We always use a pop up table when hanging wallpaper. A clean work surface is important. 

HOB_PotteryBarn_YD_in_progress_17

HOB_PotteryBarn_YD_in_progress_18

Off black paint with crisp white trim. 

Sugar is our assistant and is clearly bored! 

HOB_PotteryBarn_YD_in_progress_19

HOB_PotteryBarn_YD_in_progress_22

The first pass at the doors with paint stripper. Not a fan cause it takes too long. 

HOB_PotteryBarn_YD_in_progress_21

Our back porch turned into a door workshop. Will is finished stripping, and now sanding and filing the damaged areas. 

HOB_PotteryBarn_YD_in_progress_20

Primer for knots. Gotta make sure there is no show through on the white paint. 

That’s it for now! Our next post will show the room decorated with Pottery Barn furniture and have all the details ironed out! Thanks for following along. Check out the #PBandStonyFord hash tag to see updates at Instagram.

Processed with VSCOcam with g3 preset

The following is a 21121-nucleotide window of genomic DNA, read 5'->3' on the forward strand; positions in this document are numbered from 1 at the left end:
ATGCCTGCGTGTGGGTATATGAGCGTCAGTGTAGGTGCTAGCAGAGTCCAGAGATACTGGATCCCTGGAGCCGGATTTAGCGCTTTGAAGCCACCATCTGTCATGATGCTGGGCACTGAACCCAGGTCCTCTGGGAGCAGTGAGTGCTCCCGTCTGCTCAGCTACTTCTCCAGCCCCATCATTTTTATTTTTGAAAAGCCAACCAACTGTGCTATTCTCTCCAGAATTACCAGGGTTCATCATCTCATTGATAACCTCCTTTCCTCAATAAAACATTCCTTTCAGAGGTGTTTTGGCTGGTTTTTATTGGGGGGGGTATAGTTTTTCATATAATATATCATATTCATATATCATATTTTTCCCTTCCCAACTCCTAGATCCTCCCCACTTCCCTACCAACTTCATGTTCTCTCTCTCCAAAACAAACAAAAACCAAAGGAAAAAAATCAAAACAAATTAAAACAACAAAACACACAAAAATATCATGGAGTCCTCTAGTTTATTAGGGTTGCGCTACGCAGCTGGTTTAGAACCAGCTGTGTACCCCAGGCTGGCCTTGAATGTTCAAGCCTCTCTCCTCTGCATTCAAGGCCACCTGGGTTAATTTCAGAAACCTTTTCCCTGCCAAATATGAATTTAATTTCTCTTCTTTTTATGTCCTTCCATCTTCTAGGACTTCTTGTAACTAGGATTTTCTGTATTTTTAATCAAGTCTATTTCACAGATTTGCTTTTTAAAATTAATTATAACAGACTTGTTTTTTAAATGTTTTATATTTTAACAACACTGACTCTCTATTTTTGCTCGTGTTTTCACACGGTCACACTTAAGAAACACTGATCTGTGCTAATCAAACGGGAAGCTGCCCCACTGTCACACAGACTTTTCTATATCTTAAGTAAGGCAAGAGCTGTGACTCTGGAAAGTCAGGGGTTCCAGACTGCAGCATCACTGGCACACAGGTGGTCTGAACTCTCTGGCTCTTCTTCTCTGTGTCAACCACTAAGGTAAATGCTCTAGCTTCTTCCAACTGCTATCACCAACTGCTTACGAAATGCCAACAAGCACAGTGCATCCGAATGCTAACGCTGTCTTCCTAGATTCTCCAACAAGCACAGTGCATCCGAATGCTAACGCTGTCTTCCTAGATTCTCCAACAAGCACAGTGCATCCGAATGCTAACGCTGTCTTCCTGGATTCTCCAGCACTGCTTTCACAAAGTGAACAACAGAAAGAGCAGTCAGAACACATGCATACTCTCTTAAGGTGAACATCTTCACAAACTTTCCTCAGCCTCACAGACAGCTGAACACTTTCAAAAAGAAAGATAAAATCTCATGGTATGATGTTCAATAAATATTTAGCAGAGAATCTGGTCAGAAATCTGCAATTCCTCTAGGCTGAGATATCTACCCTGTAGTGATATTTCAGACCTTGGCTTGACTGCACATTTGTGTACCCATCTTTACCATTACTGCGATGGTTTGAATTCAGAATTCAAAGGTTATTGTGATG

Sample of the wallpaper we removed from 1937. Love this flower print. 

2 Comments

  1. Reply

    Heike

    January 12, 2016

    Hello there –
    Your duchess renovation looks like so much work and great effort. Only I liked the old wallpapers a lot. Why not reuse them, maybe in parts and other parts just cream white? Combined with uni bed sheets, maybe different furniture – what a unique jewel! Don’t you want to keep some of the old treasures you have there?

    • Reply

      Susan Brinson

      January 20, 2016

      The old wall paper was unsave-able. It was torn in many places and falling down. Not to mention the cigarette smoke smell. We did save some small pieces that we plan on framing and hanging around the house! 🙂

LEAVE A COMMENT

This site uses Akismet to reduce spam. Learn how your comment data is processed.